Credit and debit cards are still used for four out of five payments online, but that share is steadily declining. It is predicted 30 percent of online payments will be made by alternative providers by 2012.

Estimates vary regarding the amount this will cost card issuers. Celent estimates the figure to be as high as $345 million in interchange alone in 2008 across the industry. That will increase to $1.7 billion by 2013, the consultancy predicts. The need to ensure customers stay engaged with card products means developing a coherent retention strategy and offer convenient and relevant services is a must in the current environment.

A SUCCESSFUL RETENTION STRATEGY

A successful retention strategy will take a holistic view of the cardholder relation- ship and seek to identify key actions that will improve the relationship, expressed in terms of brand advocacy, loyalty and profits.

A retention strategy will have limited success if it is positioned solely as a marketing tactic. The successful retention strategies have involved developing an organisational vision. This vision needs to encompass an agreed set of goals in dealing with the threat from debit and the online space. Successful retention strategies require actions at all levels. This includes acquisition, customer service, collections, credit, operations, activation and attrition.

One of the first steps in this strategy development is to understand existing customers. Do these customers feel loyal to the credit card brand? Will they recommend the credit card to others? What are the factors behind reduced use and attrition?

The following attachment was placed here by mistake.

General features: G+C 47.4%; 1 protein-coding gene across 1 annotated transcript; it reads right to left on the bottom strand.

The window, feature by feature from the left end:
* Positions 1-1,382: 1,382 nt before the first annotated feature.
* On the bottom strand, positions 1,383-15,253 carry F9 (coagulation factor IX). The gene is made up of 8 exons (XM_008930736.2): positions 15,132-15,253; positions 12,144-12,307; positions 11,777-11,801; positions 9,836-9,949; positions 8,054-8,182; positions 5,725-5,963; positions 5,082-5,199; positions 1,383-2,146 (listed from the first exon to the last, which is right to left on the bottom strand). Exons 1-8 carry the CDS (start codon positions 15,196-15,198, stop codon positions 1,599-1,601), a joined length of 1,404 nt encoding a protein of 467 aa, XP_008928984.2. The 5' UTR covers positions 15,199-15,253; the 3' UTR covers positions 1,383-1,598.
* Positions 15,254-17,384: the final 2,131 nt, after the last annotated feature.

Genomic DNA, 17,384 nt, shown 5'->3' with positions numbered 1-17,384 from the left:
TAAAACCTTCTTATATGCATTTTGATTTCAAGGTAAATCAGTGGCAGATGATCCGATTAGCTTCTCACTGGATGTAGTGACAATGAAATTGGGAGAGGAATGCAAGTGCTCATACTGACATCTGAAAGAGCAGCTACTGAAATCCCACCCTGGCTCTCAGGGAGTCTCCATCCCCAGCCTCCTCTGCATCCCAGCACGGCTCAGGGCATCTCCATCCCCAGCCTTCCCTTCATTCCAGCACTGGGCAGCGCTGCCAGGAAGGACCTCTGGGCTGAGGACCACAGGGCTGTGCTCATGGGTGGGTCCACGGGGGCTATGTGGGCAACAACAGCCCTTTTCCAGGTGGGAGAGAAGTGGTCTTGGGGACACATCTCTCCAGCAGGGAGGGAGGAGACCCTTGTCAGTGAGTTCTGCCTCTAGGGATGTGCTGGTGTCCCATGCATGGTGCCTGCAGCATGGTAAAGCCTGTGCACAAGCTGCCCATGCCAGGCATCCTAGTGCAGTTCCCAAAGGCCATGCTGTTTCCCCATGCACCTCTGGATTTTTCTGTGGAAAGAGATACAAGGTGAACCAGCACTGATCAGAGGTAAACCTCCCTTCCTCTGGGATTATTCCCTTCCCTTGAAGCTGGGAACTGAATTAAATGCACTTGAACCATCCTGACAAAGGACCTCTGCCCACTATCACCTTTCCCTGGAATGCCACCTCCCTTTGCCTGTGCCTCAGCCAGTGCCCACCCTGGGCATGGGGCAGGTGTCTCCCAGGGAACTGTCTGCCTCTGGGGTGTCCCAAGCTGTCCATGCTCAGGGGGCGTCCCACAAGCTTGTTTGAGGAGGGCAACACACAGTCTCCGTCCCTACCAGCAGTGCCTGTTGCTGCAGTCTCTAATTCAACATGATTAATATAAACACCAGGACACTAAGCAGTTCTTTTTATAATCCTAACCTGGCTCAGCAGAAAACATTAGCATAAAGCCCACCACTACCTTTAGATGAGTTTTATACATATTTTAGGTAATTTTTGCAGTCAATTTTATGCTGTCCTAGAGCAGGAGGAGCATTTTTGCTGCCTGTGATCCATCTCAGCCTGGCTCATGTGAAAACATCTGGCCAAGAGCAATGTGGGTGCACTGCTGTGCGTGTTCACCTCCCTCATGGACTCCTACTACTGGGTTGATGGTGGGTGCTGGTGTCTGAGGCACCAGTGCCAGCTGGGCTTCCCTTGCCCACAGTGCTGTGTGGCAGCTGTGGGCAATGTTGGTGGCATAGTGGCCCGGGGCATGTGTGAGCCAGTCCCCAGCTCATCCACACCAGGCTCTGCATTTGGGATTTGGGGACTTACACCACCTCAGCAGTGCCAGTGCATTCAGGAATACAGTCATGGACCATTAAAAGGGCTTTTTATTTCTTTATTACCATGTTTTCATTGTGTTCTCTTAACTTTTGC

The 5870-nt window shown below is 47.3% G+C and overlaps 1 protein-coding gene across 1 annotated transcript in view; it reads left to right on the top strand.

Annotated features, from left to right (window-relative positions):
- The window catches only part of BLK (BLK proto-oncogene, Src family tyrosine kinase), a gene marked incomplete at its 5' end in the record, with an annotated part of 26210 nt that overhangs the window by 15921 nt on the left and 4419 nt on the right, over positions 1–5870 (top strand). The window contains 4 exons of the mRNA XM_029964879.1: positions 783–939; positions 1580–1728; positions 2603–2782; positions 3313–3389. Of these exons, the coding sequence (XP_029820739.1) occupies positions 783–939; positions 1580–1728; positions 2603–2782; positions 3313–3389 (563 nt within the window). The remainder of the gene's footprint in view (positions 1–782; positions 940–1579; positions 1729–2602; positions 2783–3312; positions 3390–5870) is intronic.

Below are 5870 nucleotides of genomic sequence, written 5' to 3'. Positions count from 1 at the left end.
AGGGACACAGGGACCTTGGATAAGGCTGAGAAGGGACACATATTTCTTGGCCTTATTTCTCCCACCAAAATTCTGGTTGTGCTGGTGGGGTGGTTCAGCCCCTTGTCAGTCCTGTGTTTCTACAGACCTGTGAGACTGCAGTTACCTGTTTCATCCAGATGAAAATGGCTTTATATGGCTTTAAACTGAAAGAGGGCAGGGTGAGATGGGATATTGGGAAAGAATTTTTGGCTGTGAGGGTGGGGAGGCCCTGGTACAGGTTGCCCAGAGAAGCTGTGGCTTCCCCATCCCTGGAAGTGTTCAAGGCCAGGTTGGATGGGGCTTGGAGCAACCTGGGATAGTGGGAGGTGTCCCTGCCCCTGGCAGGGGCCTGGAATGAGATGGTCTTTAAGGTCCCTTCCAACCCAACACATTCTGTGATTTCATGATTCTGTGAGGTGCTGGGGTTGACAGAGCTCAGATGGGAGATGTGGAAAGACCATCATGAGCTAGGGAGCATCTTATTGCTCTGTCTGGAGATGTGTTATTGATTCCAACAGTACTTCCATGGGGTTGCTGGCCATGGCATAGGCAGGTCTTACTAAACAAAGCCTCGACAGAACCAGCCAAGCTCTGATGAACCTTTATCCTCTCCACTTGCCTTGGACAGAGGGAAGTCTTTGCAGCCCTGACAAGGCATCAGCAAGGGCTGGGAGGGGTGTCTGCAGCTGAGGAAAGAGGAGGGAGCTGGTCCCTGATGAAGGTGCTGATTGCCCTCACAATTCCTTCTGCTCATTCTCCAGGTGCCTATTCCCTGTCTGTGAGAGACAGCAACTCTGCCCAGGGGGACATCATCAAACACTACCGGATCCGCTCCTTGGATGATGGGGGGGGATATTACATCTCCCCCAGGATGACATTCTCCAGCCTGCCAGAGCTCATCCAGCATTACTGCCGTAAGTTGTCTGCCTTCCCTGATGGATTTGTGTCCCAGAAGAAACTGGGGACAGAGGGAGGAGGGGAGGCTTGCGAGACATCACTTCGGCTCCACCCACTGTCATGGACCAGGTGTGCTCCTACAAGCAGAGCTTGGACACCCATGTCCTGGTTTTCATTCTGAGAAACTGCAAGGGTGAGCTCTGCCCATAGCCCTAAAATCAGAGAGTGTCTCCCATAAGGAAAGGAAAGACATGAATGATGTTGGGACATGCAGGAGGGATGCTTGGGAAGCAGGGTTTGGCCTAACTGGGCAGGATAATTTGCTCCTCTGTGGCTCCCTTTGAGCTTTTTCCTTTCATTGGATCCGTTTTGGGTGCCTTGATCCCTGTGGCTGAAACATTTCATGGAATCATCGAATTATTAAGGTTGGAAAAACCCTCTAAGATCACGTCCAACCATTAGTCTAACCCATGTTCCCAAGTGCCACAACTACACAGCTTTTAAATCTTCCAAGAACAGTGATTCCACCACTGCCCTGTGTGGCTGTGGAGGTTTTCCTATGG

Segmentation and profitability measures allow the organisation to apply a value to each customer relationship. One of many myths about customer segmentation is that highly profitable customers are the most satisfied and the most loyal; these same customers will not brand switch or reduce their use of the credit card. These, and many other options, need to be challenged if a successful retention strategy is to be developed.

A successful retention strategy will provide credit card issuers with one of the most powerful strategies to fend off increased competition and react to the shorter product life cycles.

The successful rollout will also focus the organisation’s efforts on customer loyalty, satisfaction and profitability.

 

Section I. Background

Chapter 1: The significance of the credit card business  for banks

Chapter 2: The importance  of credit card customer retention .

 

Section II. Developing a successful  retention strategy

Chapter 3: Understanding customer retention  

Chapter 4: Life cycle management

Chapter 5: Setting the retention strategy  

Chapter 6: Measuring the success of the retention strategy

Chapter 7: Understanding  your customers   

 

Section III. Implementing a successful  retention strategy

Chapter 8: Retention and organisational structure

Chapter 9: Retention and marketing  

Chapter 10: Retention, product design and pricing

Chapter 11: Retention and credit risk management  

Chapter 12: Retention and customer service